A rice farmer who fled to Vietnam just before Pol Pot’s forces took power in 1975 described to the Khmer Rouge tribunal on Thursday the shock he and other refugees felt when they returned to live in Democratic Kampuchea, where they were abused and labeled “puppets of the Yuon.”
Speaking at the trial of former regime leaders Nuon Chea and Khieu Samphan as a civil party, 58-year-old Ry Pov, from Takeo province, said his family fled fighting between the Lon Nol government and the Khmer Rouge. They left, he said, because Pol Pot’s soldiers would “burn people’s houses and destroy villages.”
Returning to Cambodia the following year as part of an exchange of citizens with Vietnam, Mr. Pov said his family—and possibly as many as 1,500 others—were hoping to return to their former homes but instead faced a shocking reality.
“We had no idea that our property would be confiscated and we would be exposed to forced labor, we would suffer common eating, until we faced the real situation in Cambodia,” he said, describing how Khmer Rouge cadre restricted their movements and forced them to hand over their possessions.
Separated from his family and placed in a mobile work unit where he helped build dams and dig canals in Takeo’s Tram Kak district, Mr. Pov, then just a child, described being abused by “base people,” who he said labeled returnees from Vietnam as “contemptible enemies” and “puppets of the Yuon,” an often-derogatory term for Vietnamese people.
“The base people could curse us, could hit us. We could not move anywhere,” he said.
Mr. Pov described seeing another man from his work unit, who he believed had been tortured, dying in a 20-meter-long pit surrounded by other dead bodies near what he later found out was the notorious Kraing Ta Chan prison.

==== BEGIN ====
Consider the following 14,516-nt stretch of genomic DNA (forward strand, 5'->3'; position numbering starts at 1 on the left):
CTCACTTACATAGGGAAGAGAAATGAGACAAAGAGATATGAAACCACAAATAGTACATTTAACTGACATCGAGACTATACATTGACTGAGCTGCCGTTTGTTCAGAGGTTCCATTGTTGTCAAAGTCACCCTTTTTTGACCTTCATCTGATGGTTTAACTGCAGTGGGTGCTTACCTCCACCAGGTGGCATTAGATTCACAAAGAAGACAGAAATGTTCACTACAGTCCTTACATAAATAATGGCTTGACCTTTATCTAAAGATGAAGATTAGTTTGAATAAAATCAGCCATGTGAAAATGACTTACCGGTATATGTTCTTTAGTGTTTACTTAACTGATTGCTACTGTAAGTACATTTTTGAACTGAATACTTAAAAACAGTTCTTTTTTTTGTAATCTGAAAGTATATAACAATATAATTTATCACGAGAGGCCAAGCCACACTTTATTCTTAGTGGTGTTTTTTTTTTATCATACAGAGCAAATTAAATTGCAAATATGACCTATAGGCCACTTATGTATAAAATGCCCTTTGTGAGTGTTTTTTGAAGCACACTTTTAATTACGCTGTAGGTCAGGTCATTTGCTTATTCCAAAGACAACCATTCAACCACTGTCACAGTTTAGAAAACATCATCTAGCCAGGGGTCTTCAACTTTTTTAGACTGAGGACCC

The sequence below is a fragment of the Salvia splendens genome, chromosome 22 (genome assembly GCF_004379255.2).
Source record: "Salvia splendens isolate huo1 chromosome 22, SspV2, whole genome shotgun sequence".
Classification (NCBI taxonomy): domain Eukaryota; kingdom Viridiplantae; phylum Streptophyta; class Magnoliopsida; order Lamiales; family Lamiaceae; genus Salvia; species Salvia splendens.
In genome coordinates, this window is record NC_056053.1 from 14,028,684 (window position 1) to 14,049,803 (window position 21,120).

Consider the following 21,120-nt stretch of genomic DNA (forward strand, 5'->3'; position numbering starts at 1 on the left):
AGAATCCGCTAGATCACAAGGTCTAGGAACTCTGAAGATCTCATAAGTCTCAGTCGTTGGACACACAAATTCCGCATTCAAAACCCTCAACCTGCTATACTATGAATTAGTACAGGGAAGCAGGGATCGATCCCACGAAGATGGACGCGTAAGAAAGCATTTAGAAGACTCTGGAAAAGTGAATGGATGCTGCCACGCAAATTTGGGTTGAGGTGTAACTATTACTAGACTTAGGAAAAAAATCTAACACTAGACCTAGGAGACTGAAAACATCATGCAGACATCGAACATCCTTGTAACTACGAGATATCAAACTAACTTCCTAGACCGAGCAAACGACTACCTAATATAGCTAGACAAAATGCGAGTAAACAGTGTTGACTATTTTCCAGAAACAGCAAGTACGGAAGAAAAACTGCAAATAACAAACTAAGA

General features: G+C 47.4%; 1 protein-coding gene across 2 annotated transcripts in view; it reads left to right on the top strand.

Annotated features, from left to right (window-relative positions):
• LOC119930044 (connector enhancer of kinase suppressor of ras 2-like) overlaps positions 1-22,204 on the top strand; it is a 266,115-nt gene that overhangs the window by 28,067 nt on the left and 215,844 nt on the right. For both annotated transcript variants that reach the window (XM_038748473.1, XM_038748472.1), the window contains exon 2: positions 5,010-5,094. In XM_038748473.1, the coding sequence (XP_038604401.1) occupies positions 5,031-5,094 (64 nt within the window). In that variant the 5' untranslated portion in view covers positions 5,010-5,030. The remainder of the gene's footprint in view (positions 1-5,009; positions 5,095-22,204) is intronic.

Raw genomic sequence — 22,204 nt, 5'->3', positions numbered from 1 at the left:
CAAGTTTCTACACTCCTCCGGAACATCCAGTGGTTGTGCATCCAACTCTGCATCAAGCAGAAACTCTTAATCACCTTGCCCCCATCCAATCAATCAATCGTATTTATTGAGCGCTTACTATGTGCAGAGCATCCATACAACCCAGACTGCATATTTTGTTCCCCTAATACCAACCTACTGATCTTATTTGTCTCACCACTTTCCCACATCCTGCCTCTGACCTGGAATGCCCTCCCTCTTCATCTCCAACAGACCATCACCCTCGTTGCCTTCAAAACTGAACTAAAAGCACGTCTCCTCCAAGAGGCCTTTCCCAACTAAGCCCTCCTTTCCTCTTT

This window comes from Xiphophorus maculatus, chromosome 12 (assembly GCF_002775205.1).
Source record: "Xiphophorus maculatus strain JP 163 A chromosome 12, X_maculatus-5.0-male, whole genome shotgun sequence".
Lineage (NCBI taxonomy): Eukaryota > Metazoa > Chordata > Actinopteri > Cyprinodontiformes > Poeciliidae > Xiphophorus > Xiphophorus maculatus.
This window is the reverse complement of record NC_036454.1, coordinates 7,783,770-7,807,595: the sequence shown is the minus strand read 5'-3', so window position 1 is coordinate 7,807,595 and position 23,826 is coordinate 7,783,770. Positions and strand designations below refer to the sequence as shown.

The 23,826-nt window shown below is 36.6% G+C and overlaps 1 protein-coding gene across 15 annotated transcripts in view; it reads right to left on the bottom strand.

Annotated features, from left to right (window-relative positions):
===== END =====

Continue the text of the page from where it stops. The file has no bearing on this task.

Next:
“There was blood all over the body and he was gasping for air and he asked me to inform his mother,” he said, adding that he quickly returned to his quarters fearing he would be spotted and also put to death.
Mr. Pov, who lost an uncle and his younger brother to the regime, also recounted witnessing a group of 30 Khmer Krom—ethnic Khmer from present-day southern Vietnam—being marched in the direction of Kraing Ta Chan.
“Thirty people were arrested and tied up, and they were marched [in] the opposite direction [from which] I was traveling, but I had no idea where they were sent to, or as to whether they were killed or tortured. But later I learned that Kraing Ta Chan was a killing field,” he said.
Answering questions from Suon Visal, a defense lawyer for Nuon Chea, Mr. Pov denied attending any forced marriage ceremonies—contrary, Mr. Visal suggested, to his earlier statements—but said he heard from his unit chief that they had taken place in other units.
Mr. Pov had earlier told the tribunal of his own brush with forced marriage, saying he was scheduled to take part in a group wedding ceremony, but that his participation was postponed due to illness. Vietnamese troops invaded “six or seven” days later, he added.
Hearings are scheduled to resume on Monday.